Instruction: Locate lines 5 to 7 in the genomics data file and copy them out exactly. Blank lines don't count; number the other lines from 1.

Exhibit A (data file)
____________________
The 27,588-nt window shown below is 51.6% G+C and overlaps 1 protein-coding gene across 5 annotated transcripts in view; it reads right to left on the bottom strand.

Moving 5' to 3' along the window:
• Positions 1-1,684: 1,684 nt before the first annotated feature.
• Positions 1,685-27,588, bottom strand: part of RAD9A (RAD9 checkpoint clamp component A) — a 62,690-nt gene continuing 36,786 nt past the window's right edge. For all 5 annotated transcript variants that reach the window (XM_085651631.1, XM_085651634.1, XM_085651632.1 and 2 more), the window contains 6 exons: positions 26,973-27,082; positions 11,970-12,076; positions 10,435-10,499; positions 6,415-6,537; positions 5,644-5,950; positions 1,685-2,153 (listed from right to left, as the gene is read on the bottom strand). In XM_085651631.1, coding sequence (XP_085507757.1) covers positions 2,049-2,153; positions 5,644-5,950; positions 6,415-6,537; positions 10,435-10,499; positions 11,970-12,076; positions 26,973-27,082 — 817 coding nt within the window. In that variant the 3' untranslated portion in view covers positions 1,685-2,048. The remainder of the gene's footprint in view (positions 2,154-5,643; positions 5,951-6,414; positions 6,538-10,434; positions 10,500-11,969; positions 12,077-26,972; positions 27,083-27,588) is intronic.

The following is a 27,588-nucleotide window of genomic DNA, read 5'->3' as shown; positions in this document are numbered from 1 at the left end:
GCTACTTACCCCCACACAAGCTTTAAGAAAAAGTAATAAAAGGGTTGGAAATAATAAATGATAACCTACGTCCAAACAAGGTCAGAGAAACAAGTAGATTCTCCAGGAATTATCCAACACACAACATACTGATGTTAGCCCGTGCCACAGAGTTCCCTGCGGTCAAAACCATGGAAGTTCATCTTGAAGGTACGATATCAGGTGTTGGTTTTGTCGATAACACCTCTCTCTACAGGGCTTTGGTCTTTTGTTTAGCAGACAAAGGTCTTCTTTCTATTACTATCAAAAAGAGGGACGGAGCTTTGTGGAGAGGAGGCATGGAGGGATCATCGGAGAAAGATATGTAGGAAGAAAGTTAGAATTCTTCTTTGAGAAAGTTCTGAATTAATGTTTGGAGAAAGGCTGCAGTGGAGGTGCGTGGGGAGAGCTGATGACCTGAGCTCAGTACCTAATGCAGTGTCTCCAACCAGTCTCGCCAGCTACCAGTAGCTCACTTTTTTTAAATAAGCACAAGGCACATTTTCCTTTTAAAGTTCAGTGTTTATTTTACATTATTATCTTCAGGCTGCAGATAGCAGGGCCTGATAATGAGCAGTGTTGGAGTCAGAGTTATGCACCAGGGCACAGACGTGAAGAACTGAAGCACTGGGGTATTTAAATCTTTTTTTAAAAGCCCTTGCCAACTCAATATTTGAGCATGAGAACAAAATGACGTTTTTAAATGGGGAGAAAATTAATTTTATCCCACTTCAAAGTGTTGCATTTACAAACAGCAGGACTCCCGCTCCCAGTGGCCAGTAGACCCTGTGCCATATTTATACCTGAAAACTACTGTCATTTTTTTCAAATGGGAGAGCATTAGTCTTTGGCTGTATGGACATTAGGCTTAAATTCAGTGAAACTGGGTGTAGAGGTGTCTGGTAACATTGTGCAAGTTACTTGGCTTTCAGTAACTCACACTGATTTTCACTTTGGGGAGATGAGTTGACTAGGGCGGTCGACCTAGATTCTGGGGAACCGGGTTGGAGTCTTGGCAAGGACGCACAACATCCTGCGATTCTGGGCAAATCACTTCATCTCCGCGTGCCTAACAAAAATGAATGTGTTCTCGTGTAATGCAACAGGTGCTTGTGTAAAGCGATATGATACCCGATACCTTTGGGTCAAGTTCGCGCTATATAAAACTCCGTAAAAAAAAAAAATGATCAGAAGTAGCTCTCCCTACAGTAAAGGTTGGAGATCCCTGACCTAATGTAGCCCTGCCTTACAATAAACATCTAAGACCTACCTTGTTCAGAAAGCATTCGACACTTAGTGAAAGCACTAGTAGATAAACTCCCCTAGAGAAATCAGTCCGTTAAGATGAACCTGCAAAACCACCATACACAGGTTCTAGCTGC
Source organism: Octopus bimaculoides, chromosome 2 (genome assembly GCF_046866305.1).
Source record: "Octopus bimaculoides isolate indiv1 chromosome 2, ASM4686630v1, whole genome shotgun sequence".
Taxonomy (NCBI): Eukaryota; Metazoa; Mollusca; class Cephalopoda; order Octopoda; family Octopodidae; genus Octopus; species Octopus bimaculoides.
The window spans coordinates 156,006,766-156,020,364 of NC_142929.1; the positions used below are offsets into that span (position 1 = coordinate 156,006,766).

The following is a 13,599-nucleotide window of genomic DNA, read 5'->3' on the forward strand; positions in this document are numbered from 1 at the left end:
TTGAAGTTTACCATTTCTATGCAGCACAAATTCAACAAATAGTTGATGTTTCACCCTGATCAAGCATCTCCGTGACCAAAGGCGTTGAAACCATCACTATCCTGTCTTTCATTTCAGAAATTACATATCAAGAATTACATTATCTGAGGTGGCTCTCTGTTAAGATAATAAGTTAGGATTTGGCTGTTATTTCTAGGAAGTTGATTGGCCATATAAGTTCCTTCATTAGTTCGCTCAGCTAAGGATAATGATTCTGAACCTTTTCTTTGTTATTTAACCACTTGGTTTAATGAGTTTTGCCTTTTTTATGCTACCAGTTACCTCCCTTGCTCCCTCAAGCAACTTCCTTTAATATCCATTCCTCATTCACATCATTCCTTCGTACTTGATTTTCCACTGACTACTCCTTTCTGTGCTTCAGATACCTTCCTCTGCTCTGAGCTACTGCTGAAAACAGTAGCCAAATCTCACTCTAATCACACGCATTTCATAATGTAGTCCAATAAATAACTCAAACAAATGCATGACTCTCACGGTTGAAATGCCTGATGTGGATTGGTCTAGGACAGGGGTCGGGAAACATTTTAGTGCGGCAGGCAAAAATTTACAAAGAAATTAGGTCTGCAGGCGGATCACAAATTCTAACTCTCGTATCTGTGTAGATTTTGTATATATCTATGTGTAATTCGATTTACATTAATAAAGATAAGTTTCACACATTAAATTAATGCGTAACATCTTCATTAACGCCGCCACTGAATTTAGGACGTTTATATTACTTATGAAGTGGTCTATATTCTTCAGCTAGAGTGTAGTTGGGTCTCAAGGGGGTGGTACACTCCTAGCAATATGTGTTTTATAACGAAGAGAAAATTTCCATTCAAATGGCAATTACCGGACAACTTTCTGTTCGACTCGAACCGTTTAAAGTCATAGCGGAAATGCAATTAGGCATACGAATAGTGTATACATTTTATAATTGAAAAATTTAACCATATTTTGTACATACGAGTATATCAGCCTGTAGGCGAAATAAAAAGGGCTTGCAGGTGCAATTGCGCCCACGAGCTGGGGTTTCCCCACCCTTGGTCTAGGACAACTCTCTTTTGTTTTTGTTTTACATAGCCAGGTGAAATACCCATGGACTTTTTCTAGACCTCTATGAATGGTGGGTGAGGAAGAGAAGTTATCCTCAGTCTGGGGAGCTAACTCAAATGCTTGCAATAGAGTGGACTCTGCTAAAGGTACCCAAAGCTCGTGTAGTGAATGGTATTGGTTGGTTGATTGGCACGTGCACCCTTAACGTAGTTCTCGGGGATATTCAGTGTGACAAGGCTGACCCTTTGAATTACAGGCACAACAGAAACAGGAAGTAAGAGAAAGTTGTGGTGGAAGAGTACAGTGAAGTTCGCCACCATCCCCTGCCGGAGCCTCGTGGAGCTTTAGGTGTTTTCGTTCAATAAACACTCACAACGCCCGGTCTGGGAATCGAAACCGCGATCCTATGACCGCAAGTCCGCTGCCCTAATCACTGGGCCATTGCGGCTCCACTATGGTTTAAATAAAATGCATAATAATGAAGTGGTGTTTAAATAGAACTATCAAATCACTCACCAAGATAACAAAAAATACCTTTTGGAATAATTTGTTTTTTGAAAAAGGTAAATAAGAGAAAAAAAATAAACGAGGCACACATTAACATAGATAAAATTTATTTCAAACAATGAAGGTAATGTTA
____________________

The following is a 27,588-nucleotide window of genomic DNA, read 5'->3' as shown; positions in this document are numbered from 1 at the left end:
GCTACTTACCCCCACACAAGCTTTAAGAAAAAGTAATAAAAGGGTTGGAAATAATAAATGATAACCTACGTCCAAACAAGGTCAGAGAAACAAGTAGATTCTCCAGGAATTATCCAACACACAACATACTGATGTTAGCCCGTGCCACAGAGTTCCCTGCGGTCAAAACCATGGAAGTTCATCTTGAAGGTACGATATCAGGTGTTGGTTTTGTCGATAACACCTCTCTCTACAGGGCTTTGGTCTTTTGTTTAGCAGACAAAGGTCTTCTTTCTATTACTATCAAAAAGAGGGACGGAGCTTTGTGGAGAGGAGGCATGGAGGGATCATCGGAGAAAGATATGTAGGAAGAAAGTTAGAATTCTTCTTTGAGAAAGTTCTGAATTAATGTTTGGAGAAAGGCTGCAGTGGAGGTGCGTGGGGAGAGCTGATGACCTGAGCTCAGTACCTAATGCAGTGTCTCCAACCAGTCTCGCCAGCTACCAGTAGCTCACTTTTTTTAAATAAGCACAAGGCACATTTTCCTTTTAAAGTTCAGTGTTTATTTTACATTATTATCTTCAGGCTGCAGATAGCAGGGCCTGATAATGAGCAGTGTTGGAGTCAGAGTTATGCACCAGGGCACAGACGTGAAGAACTGAAGCACTGGGGTATTTAAATCTTTTTTTAAAAGCCCTTGCCAACTCAATATTTGAGCATGAGAACAAAATGACGTTTTTAAATGGGGAGAAAATTAATTTTATCCCACTTCAAAGTGTTGCATTTACAAACAGCAGGACTCCCGCTCCCAGTGGCCAGTAGACCCTGTGCCATATTTATACCTGAAAACTACTGTCATTTTTTTCAAATGGGAGAGCATTAGTCTTTGGCTGTATGGACATTAGGCTTAAATTCAGTGAAACTGGGTGTAGAGGTGTCTGGTAACATTGTGCAAGTTACTTGGCTTTCAGTAACTCACACTGATTTTCACTTTGGGGAGATGAGTTGACTAGGGCGGTCGACCTAGATTCTGGGGAACCGGGTTGGAGTCTTGGCAAGGACGCACAACATCCTGCGATTCTGGGCAAATCACTTCATCTCCGCGTGCCTAACAAAAATGAATGTGTTCTCGTGTAATGCAACAGGTGCTTGTGTAAAGCGATATGATACCCGATACCTTTGGGTCAAGTTCGCGCTATATAAAACTCCGTAAAAAAAAAAAATGATCAGAAGTAGCTCTCCCTACAGTAAAGGTTGGAGATCCCTGACCTAATGTAGCCCTGCCTTACAATAAACATCTAAGACCTACCTTGTTCAGAAAGCATTCGACACTTAGTGAAAGCACTAGTAGATAAACTCCCCTAGAGAAATCAGTCCGTTAAGATGAACCTGCAAAACCACCATACACAGGTTCTAGCTGC
Source organism: Octopus bimaculoides, chromosome 2 (genome assembly GCF_046866305.1).